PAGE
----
OpenPhone raises $40 million to replace your office phone and office PBX with an app – TechCrunch

Pam answering the phone at Dunder Mifflin has become one of the most iconic refrains of life at The Office, and it’s really no wonder: Businesses large and small have long used communications as they stand. are carried out on PBXs, voice mail, cold and heat. phone calls, customer help lines and, more recently, the inescapable cell phone that is always with you. All of that has, slowly but surely, changed, and today one of the startups hoping to be a leader in disrupting that tune is announcing funding as it finds some growth, currently dropping some $10 million. calls and messages per month for its customers. .

OpenPhone, which provides a business line and related phone services to users through a smartphone app, which in turn becomes a user’s business phone separate from their private cellphones, raised $40 million , a Series B it will invest in to continue to expand the communication and collaboration services it provides, and build deeper integrations with the other productivity tools its customers are already using.

Tiger Global – known in the venture capital world for its large growth cycles, but more recently for becoming more active in early stage, smaller investments – is leading this Series B, with former backers Craft Ventures, Slow Ventures, Garage Capital and Worklife Ventures among those also participating. Craft led OpenPhone’s $14 million Series A in 2020, with Slow leading earlier that year. Previously, the company went through Y Combinator in 2018. It has raised $56 million to date.

The founders of OpenPhone, Mahyar Raissi and Daryna Kulya, respectively from Iran and Ukraine and also married, are well aware that they are not the first to have thought of reinventing the humble professional telephone system.

Over the years, PBXs and basic phones have been replaced by IP PBXs and IP phones; telcos and managed service providers have had many stabs in the nebulous concept of “unified communications” around this; meanwhile, OTT solutions like Zoom and other web-based video conferencing solutions are so easy to use (and still give people voice and call options) that they’ve supported many conference calls , and Skype has integrated In and Out lines to meet the needs of those who are freelancing or working mostly solo.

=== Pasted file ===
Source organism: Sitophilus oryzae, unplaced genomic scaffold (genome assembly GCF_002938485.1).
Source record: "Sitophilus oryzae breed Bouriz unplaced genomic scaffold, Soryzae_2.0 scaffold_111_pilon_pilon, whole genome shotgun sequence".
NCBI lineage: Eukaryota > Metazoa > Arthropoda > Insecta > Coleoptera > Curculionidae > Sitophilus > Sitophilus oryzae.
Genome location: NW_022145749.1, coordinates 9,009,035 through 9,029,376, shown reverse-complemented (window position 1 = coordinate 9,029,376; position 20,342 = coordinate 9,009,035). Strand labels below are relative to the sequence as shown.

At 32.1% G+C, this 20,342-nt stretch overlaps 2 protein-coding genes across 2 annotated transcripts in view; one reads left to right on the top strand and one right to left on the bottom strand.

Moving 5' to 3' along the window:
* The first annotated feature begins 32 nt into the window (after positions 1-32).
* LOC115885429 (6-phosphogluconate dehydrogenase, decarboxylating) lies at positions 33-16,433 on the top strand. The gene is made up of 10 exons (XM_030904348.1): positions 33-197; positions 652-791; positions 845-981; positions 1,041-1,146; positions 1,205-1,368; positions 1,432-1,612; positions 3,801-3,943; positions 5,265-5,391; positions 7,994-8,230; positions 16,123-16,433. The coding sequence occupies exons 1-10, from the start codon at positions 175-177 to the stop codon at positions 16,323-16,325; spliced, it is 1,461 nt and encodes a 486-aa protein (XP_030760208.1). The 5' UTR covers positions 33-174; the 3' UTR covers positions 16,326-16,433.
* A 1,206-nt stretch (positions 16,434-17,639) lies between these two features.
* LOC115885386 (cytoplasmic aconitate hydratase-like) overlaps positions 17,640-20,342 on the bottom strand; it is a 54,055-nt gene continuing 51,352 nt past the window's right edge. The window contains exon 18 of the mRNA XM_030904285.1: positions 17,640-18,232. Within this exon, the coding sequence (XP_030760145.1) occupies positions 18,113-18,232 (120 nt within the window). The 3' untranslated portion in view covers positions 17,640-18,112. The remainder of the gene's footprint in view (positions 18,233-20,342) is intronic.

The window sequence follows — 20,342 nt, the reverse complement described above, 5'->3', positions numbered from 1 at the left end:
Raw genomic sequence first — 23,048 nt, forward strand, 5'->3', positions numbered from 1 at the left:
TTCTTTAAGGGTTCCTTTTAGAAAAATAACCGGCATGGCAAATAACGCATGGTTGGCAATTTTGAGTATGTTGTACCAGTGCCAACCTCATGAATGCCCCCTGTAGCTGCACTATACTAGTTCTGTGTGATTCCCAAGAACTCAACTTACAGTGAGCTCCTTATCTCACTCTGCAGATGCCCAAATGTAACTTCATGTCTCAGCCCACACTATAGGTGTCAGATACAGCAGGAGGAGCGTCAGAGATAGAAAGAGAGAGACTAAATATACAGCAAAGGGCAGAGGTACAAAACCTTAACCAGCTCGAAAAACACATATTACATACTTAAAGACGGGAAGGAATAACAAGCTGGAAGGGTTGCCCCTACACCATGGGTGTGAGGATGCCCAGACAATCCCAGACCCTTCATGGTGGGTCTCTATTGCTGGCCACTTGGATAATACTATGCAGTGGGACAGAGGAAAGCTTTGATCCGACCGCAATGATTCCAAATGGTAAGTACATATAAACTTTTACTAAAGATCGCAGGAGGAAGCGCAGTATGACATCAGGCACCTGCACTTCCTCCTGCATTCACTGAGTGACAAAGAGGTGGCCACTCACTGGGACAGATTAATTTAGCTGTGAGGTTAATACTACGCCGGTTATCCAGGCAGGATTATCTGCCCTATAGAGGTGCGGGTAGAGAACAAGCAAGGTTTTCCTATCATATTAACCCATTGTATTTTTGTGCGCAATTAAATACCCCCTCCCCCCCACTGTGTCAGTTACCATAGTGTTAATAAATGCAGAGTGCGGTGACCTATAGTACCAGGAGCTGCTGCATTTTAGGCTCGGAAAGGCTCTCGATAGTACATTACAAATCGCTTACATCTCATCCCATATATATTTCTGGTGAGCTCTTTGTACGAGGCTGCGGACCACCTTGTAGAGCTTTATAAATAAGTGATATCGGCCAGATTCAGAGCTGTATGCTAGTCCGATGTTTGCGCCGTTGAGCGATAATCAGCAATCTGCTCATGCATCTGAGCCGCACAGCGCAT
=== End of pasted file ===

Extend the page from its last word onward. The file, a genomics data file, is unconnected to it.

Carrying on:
Many people have stopped listening to voicemail messages and so messaging has become a much bigger part of the equation; call centers try to make calls harder (and they can be really frustrating when you reach them); some have given up on landlines altogether and used only their mobile phone to handle all their business calls; etc

In this context, OpenPhone’s unique selling point in the market, Raissi told me, is that it has built a system that caters to SMBs and brings elements of all of the above, in a format which is the lowest friction of all: an app that you can use with your regular phone, but that gives someone a dedicated work phone number, and a growing number of related tools that they can use to communicate with colleagues and clients.

He said that in the United States – which is currently San Francisco-based OpenPhone’s main market – Google Phone could have potentially posed a significant competitive threat to the company, but he did not provide customer support to customers. users, which basically abandoned it. the race to tackle a larger wave of businesses beyond single-user early adopters.

The company, as you can imagine with a YC startup, found its first traction with other entrepreneurs passing through YC, and it grew with its users. Today, the company’s “sweet spot,” Raissi said, has between five and 500 employees, and to serve these large organizations especially, it’s gradually bringing in more services like PBX replacements, and they’re building integrations with established CRM and sales software.

“One of the big goals is to invest in integrators,” Kulya said. “Eg. one of the key elements is to connect OpenPhone to CRMs.” Ultimately, she said, all of a person’s interactions via OpenPhone can then be automatically recorded also in the CRM used by team to keep track of everything. This is also a reason why this is unlikely to be an area that OpenPhone will invest in to build its own CRM tools. She said the first integration will be with Salesforce, with Zendesk and more to come as well.

The crux of modern collaboration is the conversation these days, and OpenPhone wants to be part of that conversation, so to speak. The idea is to bring part of the philosophy of services like Slack to the telephone environment.

“We’re building phone services for the way people use phones today,” Raissi said, “so messaging is really important, and so is collaboration around a phone number. You could have a shared number for a team and easily collaborate on text messages and activities.We bring collaboration to the phone.

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